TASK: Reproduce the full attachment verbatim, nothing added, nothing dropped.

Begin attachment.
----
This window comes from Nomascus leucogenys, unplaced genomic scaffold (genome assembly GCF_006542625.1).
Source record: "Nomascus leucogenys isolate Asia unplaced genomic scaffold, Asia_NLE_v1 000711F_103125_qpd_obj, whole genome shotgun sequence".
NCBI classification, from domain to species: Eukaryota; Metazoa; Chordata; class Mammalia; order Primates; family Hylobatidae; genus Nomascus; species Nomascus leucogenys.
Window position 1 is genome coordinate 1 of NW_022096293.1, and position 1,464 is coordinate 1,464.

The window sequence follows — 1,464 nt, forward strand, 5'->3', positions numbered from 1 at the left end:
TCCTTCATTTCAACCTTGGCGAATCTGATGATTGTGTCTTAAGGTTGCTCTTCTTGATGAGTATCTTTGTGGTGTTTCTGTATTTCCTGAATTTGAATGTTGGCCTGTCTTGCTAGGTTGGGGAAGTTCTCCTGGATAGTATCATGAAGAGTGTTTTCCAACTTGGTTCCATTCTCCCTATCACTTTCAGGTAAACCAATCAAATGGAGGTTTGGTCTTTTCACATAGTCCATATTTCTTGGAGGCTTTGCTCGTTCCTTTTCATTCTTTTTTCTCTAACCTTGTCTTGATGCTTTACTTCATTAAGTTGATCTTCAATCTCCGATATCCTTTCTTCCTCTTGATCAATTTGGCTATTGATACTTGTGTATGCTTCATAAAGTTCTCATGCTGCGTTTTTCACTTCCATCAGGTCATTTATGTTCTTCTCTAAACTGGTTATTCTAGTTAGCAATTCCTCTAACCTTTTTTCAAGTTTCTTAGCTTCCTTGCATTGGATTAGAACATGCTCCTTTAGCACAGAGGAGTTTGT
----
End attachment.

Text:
This window comes from Nomascus leucogenys, unplaced genomic scaffold (genome assembly GCF_006542625.1).
Source record: "Nomascus leucogenys isolate Asia unplaced genomic scaffold, Asia_NLE_v1 000711F_103125_qpd_obj, whole genome shotgun sequence".
NCBI classification, from domain to species: Eukaryota; Metazoa; Chordata; class Mammalia; order Primates; family Hylobatidae; genus Nomascus; species Nomascus leucogenys.
Window position 1 is genome coordinate 1 of NW_022096293.1, and position 1,464 is coordinate 1,464.

The window sequence follows — 1,464 nt, forward strand, 5'->3', positions numbered from 1 at the left end:
TCCTTCATTTCAACCTTGGCGAATCTGATGATTGTGTCTTAAGGTTGCTCTTCTTGATGAGTATCTTTGTGGTGTTTCTGTATTTCCTGAATTTGAATGTTGGCCTGTCTTGCTAGGTTGGGGAAGTTCTCCTGGATAGTATCATGAAGAGTGTTTTCCAACTTGGTTCCATTCTCCCTATCACTTTCAGGTAAACCAATCAAATGGAGGTTTGGTCTTTTCACATAGTCCATATTTCTTGGAGGCTTTGCTCGTTCCTTTTCATTCTTTTTTCTCTAACCTTGTCTTGATGCTTTACTTCATTAAGTTGATCTTCAATCTCCGATATCCTTTCTTCCTCTTGATCAATTTGGCTATTGATACTTGTGTATGCTTCATAAAGTTCTCATGCTGCGTTTTTCACTTCCATCAGGTCATTTATGTTCTTCTCTAAACTGGTTATTCTAGTTAGCAATTCCTCTAACCTTTTTTCAAGTTTCTTAGCTTCCTTGCATTGGATTAGAACATGCTCCTTTAGCACAGAGGAGTTTGT